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Latest on COVID-19 in MN: State may ‘dial back’ if case climb continues

MPR News Staff

State health officials again ratcheted up the worry that COVID-19 trends in Minnesota are headed the wrong way on Monday, just days before Gov. Tim Walz was to announce his plan for the upcoming school year.

With more than 2,000 new cases confirmed over the past few days, authorities implored Minnesotans to stay vigilant, wear masks and keep social distancing so the state does not suffer the problems seen now in Florida, Texas and other states struggling to control outbreaks.

“We’re not asking Minnesotans to mask up for the Health Department,” Health Commissioner Jan Malcolm told reporters. “We’re asking them to mask up for their own health.”

Compliance with the Minnesota’s statewide mask order is critical, she added: “We do feel like we’re in sort of a vulnerable state. But we feel like if Minnesotans can understand the importance of complying with the guidance that is out there and the current executive orders, we can impact these rates within a few weeks.”

Her remarks came hours after the latest Health Department statistics on COVID-19 offered a mixed bag of hope and concern, with daily death counts staying in single digits even as cases jump.

Current hospitalizations fell from the prior day — but the number hospitalized and needing intensive care rose to its highest point in three weeks. Officials in recent weeks have been bracing Minnesotans to expect more hospitalizations and ICU cases as new confirmed cases of the disease jumped.

Malcolm indicated officials were increasingly concerned about the rise in community spread of the disease.

Added Kris Ehresmann, the state’s infectious disease director: “There could be a time when we do need to dial back if the things that we’re seeing continue to go in an unfavorable manner.”

While Minnesota’s mask mandate took effect Saturday, Ehresmann said it would be several weeks before officials could assess its impact.

Here are the latest coronavirus statistics:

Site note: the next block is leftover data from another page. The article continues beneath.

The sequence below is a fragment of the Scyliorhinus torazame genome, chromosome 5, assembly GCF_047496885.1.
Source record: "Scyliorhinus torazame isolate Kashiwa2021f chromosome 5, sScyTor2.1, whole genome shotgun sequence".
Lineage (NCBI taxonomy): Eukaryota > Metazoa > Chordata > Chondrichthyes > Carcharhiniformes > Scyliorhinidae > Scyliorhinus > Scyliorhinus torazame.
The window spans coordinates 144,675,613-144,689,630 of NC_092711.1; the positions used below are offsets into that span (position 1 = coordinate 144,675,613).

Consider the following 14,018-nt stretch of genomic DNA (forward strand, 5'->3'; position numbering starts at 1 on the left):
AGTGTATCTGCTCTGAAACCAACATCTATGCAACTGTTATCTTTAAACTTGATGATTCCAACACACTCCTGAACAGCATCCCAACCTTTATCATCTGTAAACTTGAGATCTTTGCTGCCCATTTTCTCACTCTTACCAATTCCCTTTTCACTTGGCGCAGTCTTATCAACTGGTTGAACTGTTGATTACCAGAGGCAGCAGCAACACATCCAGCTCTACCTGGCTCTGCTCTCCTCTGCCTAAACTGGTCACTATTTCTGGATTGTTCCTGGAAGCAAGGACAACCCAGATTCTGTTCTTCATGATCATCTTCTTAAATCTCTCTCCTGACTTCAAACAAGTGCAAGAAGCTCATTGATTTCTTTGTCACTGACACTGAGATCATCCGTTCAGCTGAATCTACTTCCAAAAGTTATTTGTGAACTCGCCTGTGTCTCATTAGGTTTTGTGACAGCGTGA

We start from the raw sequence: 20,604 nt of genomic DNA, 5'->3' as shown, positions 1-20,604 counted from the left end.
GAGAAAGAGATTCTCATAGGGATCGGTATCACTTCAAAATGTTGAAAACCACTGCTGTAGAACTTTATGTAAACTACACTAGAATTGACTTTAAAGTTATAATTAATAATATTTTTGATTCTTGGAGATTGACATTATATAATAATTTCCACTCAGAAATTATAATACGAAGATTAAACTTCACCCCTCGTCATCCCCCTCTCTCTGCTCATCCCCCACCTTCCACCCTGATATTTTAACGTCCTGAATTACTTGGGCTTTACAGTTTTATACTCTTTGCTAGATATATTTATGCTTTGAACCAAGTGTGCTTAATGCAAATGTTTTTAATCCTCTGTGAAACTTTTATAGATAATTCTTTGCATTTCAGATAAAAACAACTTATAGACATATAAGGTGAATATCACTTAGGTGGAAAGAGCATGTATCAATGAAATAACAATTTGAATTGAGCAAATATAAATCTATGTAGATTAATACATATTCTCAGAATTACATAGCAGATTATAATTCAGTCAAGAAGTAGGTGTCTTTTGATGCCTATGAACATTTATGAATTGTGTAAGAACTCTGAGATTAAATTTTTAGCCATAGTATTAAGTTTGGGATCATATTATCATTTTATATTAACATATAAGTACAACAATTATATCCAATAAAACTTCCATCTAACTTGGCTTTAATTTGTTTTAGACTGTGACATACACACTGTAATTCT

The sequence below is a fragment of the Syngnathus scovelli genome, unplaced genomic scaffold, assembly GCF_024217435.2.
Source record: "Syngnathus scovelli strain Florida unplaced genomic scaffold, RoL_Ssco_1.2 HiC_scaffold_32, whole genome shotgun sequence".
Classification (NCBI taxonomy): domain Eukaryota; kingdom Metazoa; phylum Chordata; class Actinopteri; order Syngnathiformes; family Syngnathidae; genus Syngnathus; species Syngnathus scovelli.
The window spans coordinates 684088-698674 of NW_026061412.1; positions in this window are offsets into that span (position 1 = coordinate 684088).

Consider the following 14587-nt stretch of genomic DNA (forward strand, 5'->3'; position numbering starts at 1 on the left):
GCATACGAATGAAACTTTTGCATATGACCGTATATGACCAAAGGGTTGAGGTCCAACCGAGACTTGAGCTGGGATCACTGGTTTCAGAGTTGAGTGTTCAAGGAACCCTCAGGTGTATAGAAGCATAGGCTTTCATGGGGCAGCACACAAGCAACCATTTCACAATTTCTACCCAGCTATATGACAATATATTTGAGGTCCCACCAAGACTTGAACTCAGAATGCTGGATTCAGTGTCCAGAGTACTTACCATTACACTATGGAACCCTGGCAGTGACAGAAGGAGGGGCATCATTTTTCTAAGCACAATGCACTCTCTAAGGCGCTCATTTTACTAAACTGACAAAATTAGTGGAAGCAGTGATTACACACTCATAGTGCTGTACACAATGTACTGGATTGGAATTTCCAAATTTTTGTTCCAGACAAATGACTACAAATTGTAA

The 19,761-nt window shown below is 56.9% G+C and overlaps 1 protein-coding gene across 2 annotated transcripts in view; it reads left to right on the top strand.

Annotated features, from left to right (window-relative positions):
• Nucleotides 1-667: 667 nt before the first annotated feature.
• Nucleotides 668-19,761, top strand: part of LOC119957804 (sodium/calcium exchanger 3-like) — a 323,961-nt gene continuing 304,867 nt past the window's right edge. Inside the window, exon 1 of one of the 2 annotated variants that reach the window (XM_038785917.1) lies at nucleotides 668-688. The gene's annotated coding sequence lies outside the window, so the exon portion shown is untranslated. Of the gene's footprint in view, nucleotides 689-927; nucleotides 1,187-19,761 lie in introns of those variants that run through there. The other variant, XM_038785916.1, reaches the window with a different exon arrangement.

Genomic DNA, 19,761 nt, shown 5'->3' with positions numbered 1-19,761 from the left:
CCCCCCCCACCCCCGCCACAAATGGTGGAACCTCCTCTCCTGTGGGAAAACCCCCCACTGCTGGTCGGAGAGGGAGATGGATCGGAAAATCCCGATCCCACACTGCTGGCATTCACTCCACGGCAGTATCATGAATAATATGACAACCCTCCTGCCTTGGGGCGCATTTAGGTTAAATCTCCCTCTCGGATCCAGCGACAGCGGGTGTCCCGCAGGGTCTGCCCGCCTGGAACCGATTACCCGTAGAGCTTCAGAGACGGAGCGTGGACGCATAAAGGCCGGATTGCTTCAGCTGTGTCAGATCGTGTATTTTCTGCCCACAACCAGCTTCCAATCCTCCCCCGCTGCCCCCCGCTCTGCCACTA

• 51,803 cases confirmed (650 new) via 970,726 tests
• 1,576 deaths (two new)
• 4,961 cases requiring hospitalization
• 257 people remain hospitalized; 126 in intensive care
• 45,198 patients no longer requiring isolation

Walz schools announcement Thursday

The governor is expected to announce a plan Thursday on bringing kids back into school buildings. The state Education Department has told school leaders to pretty much prepare for anything, including some combination of in-school and online instruction.

“Nobody wants kids in school more than me,” and state officials have been working for months on how to do that safely, Walz, a former high school teacher, said recently.

“We’re doing everything possible to get those kids back in those classrooms … to keep them there but also have some nimbleness” to move back to an online or hybrid model if cases start to climb, he said, adding: “This is gonna be a challenge.”

The DFL governor has suggested in recent days that there won’t be a uniform order that will determine whether school buildings reopen. On KFGO radio Friday, Walz reinforced that local decisions are important and it’ll be up to school leaders to implement safety guidelines.

“It won’t necessarily look the same everywhere,” he said earlier this week, “but the outcomes need to be the same — kids and staff safe in that learning environment.”

On Monday, though, Malcolm told reporters that the case jumps the past few weeks have made the analysis on schools even more challenging.

Cases growing across age brackets, up north

State health officials continue to worry about the recent spike of coronavirus cases in younger Minnesotans, including that those infected will inadvertently spread the virus to grandparents and other more vulnerable populations.

Minnesotans in their 20s now make up the age group with the most confirmed cases in the pandemic, with more than 12,000. The median age of Minnesotans infected has been trending down in recent weeks and is now 36 years old.

Health investigators are starting to see more cases in 30- and 40-somethings as more people get together for family gatherings and summer fun without social distancing, Ehresmann said earlier in the week.

It’s not the same as the situation the past few weeks where people in their 20s meeting in bars drove the increases. Now, analysts are seeing an evolution in the “larger, gradual increase in social activities,” she added.

On Friday, Ehresmann reiterated the point, urging people to take responsibility for wearing masks, social distancing and otherwise working to help stem the spread.

“Consider all the roles you play” in all daily interactions, she cautioned, noting that people who might not worry about themselves should worry about infecting vulnerable family members and coworkers.

Regionally, newly reported cases have been driven recently by the Twin Cities and its suburbs.

New cases have also been rising in northern Minnesota.

Cases in Beltrami County, home to Bemidji, have more than doubled in the past week and a half, from 53 to 122 on Friday. That jumped again to 157 as of Monday.

Ehresmann last week said the Beltrami case increase is tied to spread from athletic events and other public gatherings.